Once Upon a Time…in Hollywood, Quentin Tarantinos love letter to the industry in 1969, was a smash at the box office in its opening weekend, pulling in about $40 million domestically. Its now the second-highest opening ever for a Tarantino film, nearly besting record holder Inglourious Basterds (when the latters roughly $38 million is adjusted for inflation, of course). Once Upon a Time also set a record for first-day earnings for a Tarantino film, per Variety, thanks to its $16.8 million haul on Friday.
The films success is a welcome sight for an original film with an R rating, which is typically a tough sell in todays franchise-heavy climate. It helps to have stars like Brad Pitt, Leonardo DiCaprio, and Margot Robbie on deck, led by an auteur with a dedicated fan base. The film, Tarantinos ninth feature—and second-to-last film, if his retirement proposal goes as planned—revolves around a flagging actor (DiCaprio) and his bromance with his stunt double (Pitt), while also following a few days in the life of Sharon Tate (Robbie) and the rise of the murderous Manson family.
Despite its success, Once Upon a Time officially came in second place at the box office, trailing behind Disneys Lion King remake—which made another $75.5 million this past weekend. The behemoth, which is setting records for the studio, has now grossed $962 million worldwide, hurtling toward the rare billion-dollar mark.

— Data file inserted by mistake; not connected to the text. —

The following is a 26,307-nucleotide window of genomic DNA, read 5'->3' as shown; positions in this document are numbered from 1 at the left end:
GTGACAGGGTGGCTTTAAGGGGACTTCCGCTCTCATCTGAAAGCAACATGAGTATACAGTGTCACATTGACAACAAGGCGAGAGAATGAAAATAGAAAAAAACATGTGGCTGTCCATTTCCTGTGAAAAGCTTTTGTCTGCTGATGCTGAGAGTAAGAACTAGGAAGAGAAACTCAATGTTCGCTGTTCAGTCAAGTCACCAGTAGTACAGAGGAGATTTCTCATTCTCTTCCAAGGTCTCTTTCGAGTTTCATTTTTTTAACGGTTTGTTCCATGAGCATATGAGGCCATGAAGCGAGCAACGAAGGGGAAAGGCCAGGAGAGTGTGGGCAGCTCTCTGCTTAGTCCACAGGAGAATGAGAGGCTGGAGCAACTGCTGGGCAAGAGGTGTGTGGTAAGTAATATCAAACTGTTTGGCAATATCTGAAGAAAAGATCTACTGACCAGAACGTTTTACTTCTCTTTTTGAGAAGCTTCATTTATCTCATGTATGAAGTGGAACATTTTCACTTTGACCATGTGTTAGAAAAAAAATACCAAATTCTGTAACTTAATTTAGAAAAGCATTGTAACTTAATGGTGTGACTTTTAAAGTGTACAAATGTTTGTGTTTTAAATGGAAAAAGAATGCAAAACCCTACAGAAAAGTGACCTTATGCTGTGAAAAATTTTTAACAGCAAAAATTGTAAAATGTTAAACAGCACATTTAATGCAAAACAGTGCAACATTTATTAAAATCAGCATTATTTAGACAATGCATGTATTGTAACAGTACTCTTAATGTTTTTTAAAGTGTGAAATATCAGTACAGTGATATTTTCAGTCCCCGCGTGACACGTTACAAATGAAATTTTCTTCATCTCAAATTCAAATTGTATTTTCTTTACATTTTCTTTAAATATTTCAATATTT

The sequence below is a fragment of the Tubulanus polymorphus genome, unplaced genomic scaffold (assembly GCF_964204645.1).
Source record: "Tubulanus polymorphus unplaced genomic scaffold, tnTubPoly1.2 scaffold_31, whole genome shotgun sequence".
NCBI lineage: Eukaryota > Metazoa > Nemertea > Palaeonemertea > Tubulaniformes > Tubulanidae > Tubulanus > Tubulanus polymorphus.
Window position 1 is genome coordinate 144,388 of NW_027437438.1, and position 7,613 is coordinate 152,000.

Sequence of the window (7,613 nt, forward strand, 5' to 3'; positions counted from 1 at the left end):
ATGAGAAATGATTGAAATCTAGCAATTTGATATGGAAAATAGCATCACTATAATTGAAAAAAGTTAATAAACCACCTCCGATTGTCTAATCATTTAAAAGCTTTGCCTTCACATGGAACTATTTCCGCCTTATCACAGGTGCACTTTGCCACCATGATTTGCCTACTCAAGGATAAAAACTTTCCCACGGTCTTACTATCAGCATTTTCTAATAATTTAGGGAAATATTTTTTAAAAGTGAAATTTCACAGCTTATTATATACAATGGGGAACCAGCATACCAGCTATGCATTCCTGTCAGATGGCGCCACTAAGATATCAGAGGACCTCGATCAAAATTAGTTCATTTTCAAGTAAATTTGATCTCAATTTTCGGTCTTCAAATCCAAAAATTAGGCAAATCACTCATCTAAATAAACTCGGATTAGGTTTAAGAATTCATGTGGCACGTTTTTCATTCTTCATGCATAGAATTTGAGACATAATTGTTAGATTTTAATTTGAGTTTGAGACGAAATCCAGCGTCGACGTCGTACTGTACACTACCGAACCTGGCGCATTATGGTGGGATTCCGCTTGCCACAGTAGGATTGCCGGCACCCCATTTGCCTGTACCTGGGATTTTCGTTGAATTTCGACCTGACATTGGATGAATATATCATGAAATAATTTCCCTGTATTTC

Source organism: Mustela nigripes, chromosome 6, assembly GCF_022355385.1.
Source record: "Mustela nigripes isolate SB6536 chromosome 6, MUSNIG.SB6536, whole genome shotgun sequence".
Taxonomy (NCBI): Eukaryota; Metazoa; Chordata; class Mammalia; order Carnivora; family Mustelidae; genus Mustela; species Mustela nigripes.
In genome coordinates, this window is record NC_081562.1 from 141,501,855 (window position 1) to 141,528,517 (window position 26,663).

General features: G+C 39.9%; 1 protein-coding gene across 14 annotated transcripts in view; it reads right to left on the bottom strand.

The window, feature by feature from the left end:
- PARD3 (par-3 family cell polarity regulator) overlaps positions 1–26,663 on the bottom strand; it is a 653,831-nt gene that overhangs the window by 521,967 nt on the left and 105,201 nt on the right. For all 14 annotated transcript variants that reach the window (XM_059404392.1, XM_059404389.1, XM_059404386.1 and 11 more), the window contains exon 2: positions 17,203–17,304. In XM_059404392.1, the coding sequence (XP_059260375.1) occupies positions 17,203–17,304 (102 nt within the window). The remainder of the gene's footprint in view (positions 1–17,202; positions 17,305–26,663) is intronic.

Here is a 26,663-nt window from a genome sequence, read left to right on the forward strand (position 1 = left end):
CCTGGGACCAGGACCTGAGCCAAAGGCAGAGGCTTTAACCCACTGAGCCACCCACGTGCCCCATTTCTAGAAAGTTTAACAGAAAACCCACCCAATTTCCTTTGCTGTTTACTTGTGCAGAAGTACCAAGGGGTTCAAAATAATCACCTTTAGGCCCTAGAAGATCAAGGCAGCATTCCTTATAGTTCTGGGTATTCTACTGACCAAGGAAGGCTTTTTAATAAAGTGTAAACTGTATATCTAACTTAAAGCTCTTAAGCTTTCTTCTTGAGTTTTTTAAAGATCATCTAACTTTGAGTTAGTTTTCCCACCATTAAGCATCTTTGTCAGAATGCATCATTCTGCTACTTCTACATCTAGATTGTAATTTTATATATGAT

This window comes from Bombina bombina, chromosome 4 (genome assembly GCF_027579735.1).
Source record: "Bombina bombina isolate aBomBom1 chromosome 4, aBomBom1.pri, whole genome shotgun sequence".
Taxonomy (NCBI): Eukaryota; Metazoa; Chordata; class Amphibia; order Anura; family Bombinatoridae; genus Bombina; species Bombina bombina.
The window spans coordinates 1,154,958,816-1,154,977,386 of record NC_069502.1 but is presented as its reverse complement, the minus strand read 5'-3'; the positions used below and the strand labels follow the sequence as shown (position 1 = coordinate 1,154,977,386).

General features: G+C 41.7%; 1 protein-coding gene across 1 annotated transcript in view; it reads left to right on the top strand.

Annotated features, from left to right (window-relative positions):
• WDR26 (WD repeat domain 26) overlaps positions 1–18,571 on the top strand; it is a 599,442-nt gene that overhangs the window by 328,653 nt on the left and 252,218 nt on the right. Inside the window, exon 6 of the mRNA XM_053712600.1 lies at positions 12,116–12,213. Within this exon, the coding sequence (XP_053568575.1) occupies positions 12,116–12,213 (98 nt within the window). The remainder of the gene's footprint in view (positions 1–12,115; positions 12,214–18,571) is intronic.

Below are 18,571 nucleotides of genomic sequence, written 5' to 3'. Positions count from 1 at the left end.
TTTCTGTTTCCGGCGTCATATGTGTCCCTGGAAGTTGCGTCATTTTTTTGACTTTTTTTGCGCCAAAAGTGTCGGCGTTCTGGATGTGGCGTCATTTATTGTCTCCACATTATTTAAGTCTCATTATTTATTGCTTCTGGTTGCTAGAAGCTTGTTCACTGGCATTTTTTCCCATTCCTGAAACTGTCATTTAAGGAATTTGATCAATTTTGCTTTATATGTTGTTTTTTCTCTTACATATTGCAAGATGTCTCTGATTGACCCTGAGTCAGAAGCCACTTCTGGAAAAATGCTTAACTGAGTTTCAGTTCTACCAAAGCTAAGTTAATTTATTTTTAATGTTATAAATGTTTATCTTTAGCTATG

Still, Once Upon a Time has a lot to celebrate beyond the box office. Per Deadline, Oscar voters rushed to the Academys Saturday night screening of the film at the 1,010-seat Samuel Goldwyn Theater. At least 75 people were reportedly turned away, prompting the Academy to schedule an additional screening on August 1. Like the excitement around the film at Cannes, this early interest seems like a sure sign that Once Upon a Time will be a major awards-season contender in a slew of categories, including the biggies like best picture, best director, best actor, best supporting actor (if Pitt heads that way), and best actress (though Robbies presence in the film—or lack thereof—has been debated). Tarantino is an Oscar winner himself, previously picking up best-original-screenplay statuettes for Pulp Fiction and Django Unchained. That, coupled with the fact that the Academy loves movies about movies, certainly wont be ignored in the coming months.